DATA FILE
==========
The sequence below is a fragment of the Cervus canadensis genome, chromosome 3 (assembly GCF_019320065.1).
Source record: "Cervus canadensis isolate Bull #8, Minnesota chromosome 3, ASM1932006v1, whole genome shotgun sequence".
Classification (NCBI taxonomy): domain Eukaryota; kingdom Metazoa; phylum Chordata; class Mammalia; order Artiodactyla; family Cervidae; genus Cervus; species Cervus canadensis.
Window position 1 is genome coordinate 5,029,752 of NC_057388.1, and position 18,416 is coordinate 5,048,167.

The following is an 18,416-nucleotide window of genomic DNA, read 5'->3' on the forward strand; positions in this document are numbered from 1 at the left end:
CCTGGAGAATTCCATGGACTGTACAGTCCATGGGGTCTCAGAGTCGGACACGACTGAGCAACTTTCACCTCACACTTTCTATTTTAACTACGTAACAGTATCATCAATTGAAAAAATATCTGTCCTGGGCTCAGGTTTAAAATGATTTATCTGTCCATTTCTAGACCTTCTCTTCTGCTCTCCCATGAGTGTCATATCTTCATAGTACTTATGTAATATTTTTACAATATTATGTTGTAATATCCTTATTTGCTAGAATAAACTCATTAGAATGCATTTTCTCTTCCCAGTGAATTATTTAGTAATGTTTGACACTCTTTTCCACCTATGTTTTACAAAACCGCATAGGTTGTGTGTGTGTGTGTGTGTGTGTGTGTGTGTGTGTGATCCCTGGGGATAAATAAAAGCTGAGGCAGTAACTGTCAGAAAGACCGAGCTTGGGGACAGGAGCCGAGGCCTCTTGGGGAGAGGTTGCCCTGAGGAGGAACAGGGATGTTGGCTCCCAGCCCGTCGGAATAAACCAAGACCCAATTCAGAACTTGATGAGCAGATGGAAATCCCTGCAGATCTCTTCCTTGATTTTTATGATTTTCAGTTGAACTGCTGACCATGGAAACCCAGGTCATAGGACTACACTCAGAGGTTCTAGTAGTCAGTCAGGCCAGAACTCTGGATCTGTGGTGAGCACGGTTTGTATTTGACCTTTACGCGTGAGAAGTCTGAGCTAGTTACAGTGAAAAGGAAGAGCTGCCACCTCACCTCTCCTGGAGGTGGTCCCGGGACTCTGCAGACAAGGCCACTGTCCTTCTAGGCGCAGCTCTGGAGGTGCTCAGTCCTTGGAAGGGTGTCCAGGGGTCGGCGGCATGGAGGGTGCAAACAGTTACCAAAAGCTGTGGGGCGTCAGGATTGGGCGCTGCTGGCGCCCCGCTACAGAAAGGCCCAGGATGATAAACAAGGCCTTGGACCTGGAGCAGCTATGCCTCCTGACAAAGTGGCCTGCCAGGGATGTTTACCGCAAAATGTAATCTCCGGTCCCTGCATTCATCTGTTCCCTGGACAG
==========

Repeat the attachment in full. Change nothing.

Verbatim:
The sequence below is a fragment of the Cervus canadensis genome, chromosome 3 (assembly GCF_019320065.1).
Source record: "Cervus canadensis isolate Bull #8, Minnesota chromosome 3, ASM1932006v1, whole genome shotgun sequence".
Classification (NCBI taxonomy): domain Eukaryota; kingdom Metazoa; phylum Chordata; class Mammalia; order Artiodactyla; family Cervidae; genus Cervus; species Cervus canadensis.
Window position 1 is genome coordinate 5,029,752 of NC_057388.1, and position 18,416 is coordinate 5,048,167.

The following is an 18,416-nucleotide window of genomic DNA, read 5'->3' on the forward strand; positions in this document are numbered from 1 at the left end:
CCTGGAGAATTCCATGGACTGTACAGTCCATGGGGTCTCAGAGTCGGACACGACTGAGCAACTTTCACCTCACACTTTCTATTTTAACTACGTAACAGTATCATCAATTGAAAAAATATCTGTCCTGGGCTCAGGTTTAAAATGATTTATCTGTCCATTTCTAGACCTTCTCTTCTGCTCTCCCATGAGTGTCATATCTTCATAGTACTTATGTAATATTTTTACAATATTATGTTGTAATATCCTTATTTGCTAGAATAAACTCATTAGAATGCATTTTCTCTTCCCAGTGAATTATTTAGTAATGTTTGACACTCTTTTCCACCTATGTTTTACAAAACCGCATAGGTTGTGTGTGTGTGTGTGTGTGTGTGTGTGTGTGTGTGATCCCTGGGGATAAATAAAAGCTGAGGCAGTAACTGTCAGAAAGACCGAGCTTGGGGACAGGAGCCGAGGCCTCTTGGGGAGAGGTTGCCCTGAGGAGGAACAGGGATGTTGGCTCCCAGCCCGTCGGAATAAACCAAGACCCAATTCAGAACTTGATGAGCAGATGGAAATCCCTGCAGATCTCTTCCTTGATTTTTATGATTTTCAGTTGAACTGCTGACCATGGAAACCCAGGTCATAGGACTACACTCAGAGGTTCTAGTAGTCAGTCAGGCCAGAACTCTGGATCTGTGGTGAGCACGGTTTGTATTTGACCTTTACGCGTGAGAAGTCTGAGCTAGTTACAGTGAAAAGGAAGAGCTGCCACCTCACCTCTCCTGGAGGTGGTCCCGGGACTCTGCAGACAAGGCCACTGTCCTTCTAGGCGCAGCTCTGGAGGTGCTCAGTCCTTGGAAGGGTGTCCAGGGGTCGGCGGCATGGAGGGTGCAAACAGTTACCAAAAGCTGTGGGGCGTCAGGATTGGGCGCTGCTGGCGCCCCGCTACAGAAAGGCCCAGGATGATAAACAAGGCCTTGGACCTGGAGCAGCTATGCCTCCTGACAAAGTGGCCTGCCAGGGATGTTTACCGCAAAATGTAATCTCCGGTCCCTGCATTCATCTGTTCCCTGGACAG